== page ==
Why it’s worth being: Here.

You know that feeling.

The one you’ve had since touching the Very. First. One? Which, at the time, was the very same thing as being touched by him – maybe her – to you … which, of course, you were – in one or two (probably not more) ways. I digress.

It’s a moment you’re about to recall in such detail, it will surprise even you. Even now … even though now, you won’t want to recall it, because you’ve been predicted. I’ve already “told you so”. And usually that’s a thing that only happens when people you wish were right were wrong. And they’re not. Or, when you are being manipulated. Which you are not. Really. Yet. At least to no malicious end, I swear it. Yet.

The Moment happened soon after there was enough of you in there to make anything (at all) very much worth recording. At all.

Stay with me.

If you’d had any idea what the name of “love” was at the time, you would have described it as a vaguely similar thing: an equally obvious and sudden attachment to an other thing. Yes. Anything. Sweeping. Beyond your control.

(But this was before that. That that (’s) not the ‘that’ I mean). The thing I mean, you didn’t call “love”. Or anything. Because you didn’t call any’thing’ anything. Not even “anything.” You didn’t. Stay.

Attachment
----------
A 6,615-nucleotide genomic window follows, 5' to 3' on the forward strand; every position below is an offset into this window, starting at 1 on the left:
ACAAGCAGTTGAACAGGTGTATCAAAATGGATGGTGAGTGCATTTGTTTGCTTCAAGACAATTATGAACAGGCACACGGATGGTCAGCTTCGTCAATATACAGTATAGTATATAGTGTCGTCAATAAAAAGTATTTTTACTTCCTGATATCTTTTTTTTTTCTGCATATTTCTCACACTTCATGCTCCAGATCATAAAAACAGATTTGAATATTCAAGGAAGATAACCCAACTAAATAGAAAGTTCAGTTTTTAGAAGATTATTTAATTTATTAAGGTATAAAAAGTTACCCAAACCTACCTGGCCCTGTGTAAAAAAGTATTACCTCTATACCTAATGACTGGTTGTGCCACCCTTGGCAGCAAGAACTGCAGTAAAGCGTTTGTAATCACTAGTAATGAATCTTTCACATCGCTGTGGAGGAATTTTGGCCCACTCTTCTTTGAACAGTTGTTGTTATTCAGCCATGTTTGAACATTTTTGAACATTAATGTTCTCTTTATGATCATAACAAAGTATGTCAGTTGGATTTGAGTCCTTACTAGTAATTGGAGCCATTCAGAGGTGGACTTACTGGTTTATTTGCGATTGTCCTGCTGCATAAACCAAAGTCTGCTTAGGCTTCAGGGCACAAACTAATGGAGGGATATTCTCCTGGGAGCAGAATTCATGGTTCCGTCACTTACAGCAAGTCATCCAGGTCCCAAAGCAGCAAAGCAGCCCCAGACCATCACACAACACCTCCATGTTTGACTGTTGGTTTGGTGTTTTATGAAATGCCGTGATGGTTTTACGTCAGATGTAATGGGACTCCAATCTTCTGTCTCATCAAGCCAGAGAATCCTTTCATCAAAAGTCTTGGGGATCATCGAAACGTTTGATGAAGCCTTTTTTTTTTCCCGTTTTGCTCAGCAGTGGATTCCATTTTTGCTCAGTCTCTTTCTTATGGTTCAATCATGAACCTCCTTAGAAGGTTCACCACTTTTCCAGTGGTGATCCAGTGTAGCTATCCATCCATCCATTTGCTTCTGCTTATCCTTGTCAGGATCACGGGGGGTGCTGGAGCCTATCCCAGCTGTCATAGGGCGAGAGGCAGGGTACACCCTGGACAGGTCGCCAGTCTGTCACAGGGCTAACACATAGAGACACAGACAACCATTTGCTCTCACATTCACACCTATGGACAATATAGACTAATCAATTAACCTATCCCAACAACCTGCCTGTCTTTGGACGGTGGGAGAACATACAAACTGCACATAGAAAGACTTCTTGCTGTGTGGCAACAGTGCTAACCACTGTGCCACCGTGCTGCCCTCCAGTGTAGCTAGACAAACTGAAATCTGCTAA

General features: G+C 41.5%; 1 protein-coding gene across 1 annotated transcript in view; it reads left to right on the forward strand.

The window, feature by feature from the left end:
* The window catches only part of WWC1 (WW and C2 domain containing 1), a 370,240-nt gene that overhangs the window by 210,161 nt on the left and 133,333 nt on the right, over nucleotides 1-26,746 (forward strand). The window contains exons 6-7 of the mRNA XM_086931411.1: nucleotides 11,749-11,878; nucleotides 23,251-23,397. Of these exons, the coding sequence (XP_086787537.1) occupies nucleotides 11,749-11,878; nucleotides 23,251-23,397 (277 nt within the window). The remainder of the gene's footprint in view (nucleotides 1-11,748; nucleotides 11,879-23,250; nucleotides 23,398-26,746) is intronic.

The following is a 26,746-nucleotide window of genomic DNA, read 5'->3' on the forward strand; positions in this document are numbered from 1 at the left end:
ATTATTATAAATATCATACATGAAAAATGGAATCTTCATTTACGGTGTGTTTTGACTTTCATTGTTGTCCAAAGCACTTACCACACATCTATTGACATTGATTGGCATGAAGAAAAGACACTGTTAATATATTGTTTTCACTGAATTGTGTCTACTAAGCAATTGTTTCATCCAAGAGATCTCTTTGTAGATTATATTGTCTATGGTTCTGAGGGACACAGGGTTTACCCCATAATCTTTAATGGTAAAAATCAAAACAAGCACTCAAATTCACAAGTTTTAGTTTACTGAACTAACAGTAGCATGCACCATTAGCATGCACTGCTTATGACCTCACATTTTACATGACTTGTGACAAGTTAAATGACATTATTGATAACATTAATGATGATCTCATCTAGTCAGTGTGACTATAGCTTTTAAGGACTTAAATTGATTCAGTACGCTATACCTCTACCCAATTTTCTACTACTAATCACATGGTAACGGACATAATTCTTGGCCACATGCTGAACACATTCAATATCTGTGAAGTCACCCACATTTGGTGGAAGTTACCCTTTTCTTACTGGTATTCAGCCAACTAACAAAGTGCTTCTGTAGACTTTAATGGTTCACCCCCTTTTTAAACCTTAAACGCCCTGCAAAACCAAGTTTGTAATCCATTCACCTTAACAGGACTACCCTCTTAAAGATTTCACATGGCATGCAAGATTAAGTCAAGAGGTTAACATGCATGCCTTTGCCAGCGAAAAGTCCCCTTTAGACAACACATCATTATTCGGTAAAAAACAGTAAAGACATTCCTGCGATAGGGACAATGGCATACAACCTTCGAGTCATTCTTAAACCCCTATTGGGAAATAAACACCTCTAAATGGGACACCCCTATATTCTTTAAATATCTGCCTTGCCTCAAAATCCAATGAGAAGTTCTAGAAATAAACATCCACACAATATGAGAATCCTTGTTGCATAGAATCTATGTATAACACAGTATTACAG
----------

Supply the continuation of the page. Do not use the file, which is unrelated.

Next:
For everyone who feels the way you do (which, I do not need to tell you, does not describe everyone who has a horse), it happened this way for them, too. The very best feelings don’t come in inches or degrees. Most often.

It isn’t there for nothing – this feeling you had then, and have. It’s a marker.  It marks you. Such that you may be identified with ease by others of your kind, and with little risk of imposition. Because the Truth of any true passion is on the one hand self-evident; and, on the other: hard to fake.

Hard to fake in person, certainly. But even vicariously through letters … or, really, in any way that there could be, as an old dead friend of mine would put it.  If he could.

Newcastle was a marked man. That’s the Truth.

And now you and I have a common understanding of what ‘marked’ means, and know it the same way. If you are here, this can only be True now.

And this is how I teach horses exactly what I mean. And they know it.

Stay with me.

harmony cross

Henry Fleming is a connoisseur of high school equitation theory and promotes ideals and methods described by the Duke of Newcastle and Francois Baucher.

Leave a Reply